So far, the Fed has assured us that they have the tools to handle both the problems in the regional bank area, as well as the inflation threat. Some think that kind of thinking smacks of overconfidence. One additional issue that is raising its ugly head is the potential summer debt crisis in Washington.
The Republican-ruled House has passed a debt reduction package that, if passed, would make deep inroads into the Biden Administration's spending programs. That is their price for increasing the debt limit. The proposal is deemed dead on arrival by the Democrat-held Senate, however. As I have written in the past, in my opinion, the entire issue is simply political theater, with the fate of the nation's credit at risk.
If history is any guide, the closer we come to the cliff of default, the more both the bond and equity markets will come unglued. It might require actions by the Fed to calm markets and ensure orderly markets. That could disrupt the central bank’s tightening plans in the months ahead.
Marketwise, the volatility I expected last week has kept the indexes in a trading range. We ended the week a little above where we started. First quarter earnings results so far were better than expected. A handful of large-cap companies (Microsoft, Meta, Google, and Amazon) delivered more positive results than negative. The coming week will be all about the FOMC meeting on Wednesday and Apple results on Thursday. The chop should continue, but I am still looking for higher in the short term.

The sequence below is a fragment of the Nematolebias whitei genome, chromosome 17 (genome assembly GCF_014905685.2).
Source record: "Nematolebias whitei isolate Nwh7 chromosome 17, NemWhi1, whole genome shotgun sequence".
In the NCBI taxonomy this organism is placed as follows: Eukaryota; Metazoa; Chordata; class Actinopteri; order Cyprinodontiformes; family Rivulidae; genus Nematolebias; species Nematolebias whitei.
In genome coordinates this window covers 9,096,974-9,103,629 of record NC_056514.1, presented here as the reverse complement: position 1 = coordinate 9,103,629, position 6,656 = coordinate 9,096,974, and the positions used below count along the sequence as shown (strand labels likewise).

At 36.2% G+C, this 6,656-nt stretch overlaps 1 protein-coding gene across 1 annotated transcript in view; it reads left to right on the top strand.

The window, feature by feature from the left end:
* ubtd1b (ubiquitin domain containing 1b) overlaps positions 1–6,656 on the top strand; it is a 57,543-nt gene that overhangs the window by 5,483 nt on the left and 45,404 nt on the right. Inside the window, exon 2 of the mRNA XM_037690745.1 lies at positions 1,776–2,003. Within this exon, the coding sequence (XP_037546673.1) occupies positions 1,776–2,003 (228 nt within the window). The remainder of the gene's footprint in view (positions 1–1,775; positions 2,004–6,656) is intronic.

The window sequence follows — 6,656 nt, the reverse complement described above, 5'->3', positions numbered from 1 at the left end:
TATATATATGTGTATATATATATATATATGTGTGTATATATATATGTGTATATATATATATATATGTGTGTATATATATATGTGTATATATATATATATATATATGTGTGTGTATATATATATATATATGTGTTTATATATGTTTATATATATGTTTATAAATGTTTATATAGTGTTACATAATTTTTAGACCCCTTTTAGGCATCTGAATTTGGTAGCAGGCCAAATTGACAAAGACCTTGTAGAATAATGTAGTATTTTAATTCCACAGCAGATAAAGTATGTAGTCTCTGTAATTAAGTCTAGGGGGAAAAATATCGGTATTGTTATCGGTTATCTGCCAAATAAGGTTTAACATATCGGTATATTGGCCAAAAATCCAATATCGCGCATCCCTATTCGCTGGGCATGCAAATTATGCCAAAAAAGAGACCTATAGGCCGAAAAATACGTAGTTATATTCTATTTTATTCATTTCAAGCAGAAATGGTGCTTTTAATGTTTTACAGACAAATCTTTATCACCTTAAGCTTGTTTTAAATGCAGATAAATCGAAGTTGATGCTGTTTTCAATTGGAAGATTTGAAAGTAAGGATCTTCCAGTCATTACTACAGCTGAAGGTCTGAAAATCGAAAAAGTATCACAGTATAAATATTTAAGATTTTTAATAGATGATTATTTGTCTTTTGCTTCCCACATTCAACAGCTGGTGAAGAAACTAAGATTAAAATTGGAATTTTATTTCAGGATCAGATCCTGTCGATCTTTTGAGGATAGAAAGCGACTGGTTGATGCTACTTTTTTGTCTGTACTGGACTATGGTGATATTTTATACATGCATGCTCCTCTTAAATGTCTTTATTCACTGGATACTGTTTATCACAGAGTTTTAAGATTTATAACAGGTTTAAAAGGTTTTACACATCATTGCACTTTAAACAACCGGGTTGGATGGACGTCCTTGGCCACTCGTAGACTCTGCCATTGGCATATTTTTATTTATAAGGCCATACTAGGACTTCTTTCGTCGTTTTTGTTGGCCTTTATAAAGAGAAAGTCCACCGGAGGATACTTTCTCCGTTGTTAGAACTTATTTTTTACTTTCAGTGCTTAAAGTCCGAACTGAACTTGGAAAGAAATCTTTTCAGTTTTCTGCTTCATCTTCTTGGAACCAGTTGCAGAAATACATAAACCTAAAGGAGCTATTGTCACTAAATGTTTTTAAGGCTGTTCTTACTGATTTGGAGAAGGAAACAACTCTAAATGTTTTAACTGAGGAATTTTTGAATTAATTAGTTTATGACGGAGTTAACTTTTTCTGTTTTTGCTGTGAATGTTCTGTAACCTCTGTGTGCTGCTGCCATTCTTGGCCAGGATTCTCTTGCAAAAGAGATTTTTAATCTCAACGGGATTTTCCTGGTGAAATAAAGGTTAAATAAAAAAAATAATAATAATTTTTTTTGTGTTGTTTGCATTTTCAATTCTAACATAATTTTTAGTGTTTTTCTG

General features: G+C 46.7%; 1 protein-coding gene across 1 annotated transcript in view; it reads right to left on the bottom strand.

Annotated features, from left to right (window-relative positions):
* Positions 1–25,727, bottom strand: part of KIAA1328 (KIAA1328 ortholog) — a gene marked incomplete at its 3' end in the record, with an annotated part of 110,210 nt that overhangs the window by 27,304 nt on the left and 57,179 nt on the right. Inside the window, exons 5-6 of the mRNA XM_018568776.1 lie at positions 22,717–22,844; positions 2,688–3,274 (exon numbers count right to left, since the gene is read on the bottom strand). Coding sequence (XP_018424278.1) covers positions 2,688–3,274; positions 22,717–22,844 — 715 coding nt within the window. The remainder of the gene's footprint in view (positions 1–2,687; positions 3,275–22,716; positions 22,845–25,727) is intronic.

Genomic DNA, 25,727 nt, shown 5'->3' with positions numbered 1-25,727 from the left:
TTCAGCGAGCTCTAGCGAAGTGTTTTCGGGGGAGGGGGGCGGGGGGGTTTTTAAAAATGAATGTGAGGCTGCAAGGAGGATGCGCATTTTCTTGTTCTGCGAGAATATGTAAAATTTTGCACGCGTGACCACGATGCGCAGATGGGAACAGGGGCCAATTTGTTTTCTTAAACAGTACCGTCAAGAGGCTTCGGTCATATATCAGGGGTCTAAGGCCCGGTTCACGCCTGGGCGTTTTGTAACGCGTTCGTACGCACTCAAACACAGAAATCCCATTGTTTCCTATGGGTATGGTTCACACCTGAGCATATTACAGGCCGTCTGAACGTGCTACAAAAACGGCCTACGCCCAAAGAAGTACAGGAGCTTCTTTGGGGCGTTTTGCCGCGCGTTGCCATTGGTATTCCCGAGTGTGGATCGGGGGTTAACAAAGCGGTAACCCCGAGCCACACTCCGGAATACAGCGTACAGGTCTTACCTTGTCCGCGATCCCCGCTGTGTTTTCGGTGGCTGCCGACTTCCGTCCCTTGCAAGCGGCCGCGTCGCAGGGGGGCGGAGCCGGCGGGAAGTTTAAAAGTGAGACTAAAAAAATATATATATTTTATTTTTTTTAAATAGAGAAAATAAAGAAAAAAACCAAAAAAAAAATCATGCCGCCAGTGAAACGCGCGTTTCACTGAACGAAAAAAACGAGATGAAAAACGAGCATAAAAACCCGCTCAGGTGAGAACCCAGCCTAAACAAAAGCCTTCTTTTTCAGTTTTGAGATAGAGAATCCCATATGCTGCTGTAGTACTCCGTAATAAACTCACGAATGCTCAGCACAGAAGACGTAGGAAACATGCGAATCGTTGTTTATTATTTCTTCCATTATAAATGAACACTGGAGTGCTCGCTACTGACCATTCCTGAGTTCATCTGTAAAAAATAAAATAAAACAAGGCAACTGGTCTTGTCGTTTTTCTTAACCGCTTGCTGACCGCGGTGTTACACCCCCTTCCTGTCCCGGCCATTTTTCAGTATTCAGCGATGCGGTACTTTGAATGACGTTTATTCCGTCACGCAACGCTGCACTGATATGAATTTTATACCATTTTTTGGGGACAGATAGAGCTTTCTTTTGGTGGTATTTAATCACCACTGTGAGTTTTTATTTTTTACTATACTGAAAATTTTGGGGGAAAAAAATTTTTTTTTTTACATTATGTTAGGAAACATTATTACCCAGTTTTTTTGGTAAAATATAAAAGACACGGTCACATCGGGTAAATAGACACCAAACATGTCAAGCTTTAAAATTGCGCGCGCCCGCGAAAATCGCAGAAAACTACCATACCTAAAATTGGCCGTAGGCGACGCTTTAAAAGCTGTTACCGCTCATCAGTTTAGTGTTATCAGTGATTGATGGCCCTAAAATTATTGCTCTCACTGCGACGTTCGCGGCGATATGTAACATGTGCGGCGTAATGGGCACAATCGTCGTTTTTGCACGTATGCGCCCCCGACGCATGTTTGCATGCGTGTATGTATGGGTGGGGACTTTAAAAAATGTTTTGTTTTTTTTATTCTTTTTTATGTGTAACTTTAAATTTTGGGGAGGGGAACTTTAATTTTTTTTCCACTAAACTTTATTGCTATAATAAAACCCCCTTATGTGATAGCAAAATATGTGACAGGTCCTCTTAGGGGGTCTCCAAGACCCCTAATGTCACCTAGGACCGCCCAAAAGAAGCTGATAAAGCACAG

Bill Schmick is the founding partner of Onota Partners, Inc., in the Berkshires. His forecasts and opinions are purely his own and do not necessarily represent the views of Onota Partners Inc. (OPI). None of his commentary is or should be considered investment advice. Direct your inquiries to Bill at 1-413-347-2401 or email him at bill@schmicksretiredinvestor.com.

Anyone seeking individualized investment advice should contact a qualified investment adviser. None of the information presented in this article is intended to be and should not be construed as an endorsement of OPI, Inc. or a solicitation to become a client of OPI. The reader should not assume that any strategies or specific investments discussed are employed, bought, sold, or held by OPI. Investments in securities are not insured, protected, or guaranteed and may result in loss of income and/or principal. This communication may include opinions and forward-looking statements, and we can give no assurance that such beliefs and expectations will prove to be correct. Investments in securities are not insured, protected, or guaranteed and may result in loss of income and/or principal. This communication may include opinions and forward-looking statements, and we can give no assurance that such beliefs and expectations will prove to be correct.